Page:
Kevin Drum has noticed this too:

Over the years, I’ve ended up on mailing lists for a variety of liberal and conservative organizations. These are folks who want my money, and I’ve long been intrigued by the difference between the two.

There is, of course, hyperbole on both sides. Liberal pitches, for example, occasionally imply that Republicans want to forcibly impregnate every woman in America or allow Goldman Sachs to run the Treasury Department. But this is the exception, not the rule, and even where there is hyperbole it’s at least firmly grounded in a genuine, concrete issue of some kind. Republicans really would ban abortion if they had the power, and Wall Street really does have way too much influence on American economic policy.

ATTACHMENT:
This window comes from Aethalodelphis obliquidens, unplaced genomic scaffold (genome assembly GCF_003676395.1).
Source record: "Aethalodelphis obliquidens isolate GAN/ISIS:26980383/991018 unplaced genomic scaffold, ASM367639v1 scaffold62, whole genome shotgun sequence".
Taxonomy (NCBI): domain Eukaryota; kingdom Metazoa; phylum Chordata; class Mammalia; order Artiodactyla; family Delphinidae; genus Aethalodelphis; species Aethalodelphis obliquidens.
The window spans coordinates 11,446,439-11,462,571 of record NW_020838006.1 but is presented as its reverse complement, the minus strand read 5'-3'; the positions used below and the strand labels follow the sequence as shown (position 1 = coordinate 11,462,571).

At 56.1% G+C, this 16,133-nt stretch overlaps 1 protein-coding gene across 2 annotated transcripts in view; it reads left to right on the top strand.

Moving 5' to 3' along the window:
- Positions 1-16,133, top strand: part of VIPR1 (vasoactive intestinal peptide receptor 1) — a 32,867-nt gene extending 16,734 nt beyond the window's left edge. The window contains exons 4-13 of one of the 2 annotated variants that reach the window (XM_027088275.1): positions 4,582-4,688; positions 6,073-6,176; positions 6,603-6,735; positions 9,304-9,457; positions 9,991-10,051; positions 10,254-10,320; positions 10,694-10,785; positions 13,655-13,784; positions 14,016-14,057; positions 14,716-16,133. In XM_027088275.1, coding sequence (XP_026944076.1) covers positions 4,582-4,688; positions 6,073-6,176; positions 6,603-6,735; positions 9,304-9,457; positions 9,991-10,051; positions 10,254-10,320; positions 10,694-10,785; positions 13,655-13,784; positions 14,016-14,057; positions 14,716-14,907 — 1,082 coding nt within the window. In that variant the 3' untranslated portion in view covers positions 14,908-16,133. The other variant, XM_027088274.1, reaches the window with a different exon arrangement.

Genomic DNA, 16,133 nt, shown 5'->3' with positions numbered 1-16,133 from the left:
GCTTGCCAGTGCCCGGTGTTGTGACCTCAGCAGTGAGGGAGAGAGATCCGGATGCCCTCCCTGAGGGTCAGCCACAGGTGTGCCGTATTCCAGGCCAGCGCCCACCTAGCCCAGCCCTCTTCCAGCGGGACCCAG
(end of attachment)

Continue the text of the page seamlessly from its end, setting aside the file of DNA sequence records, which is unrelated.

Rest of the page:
But right-wing pitches are altogether different. I’ll grant you that the stuff I get from official outlets like, say, the National Republican Senatorial Committee, tends to be (barely) on the sane side of things. But by far, most of the mail is from conservative groups that are just flat-out nuts. The United Nations is going to herd us all into urban concentration camps. George Soros plans to destroy the dollar. Obama is turning America into a slave state. The Army will be deputized to go house-to-house searching for guns as soon as Inauguration Day is safely past. Under Obamacare people with the wrong political attitudes will be denied the right to see a doctor. This stuff is simply endless.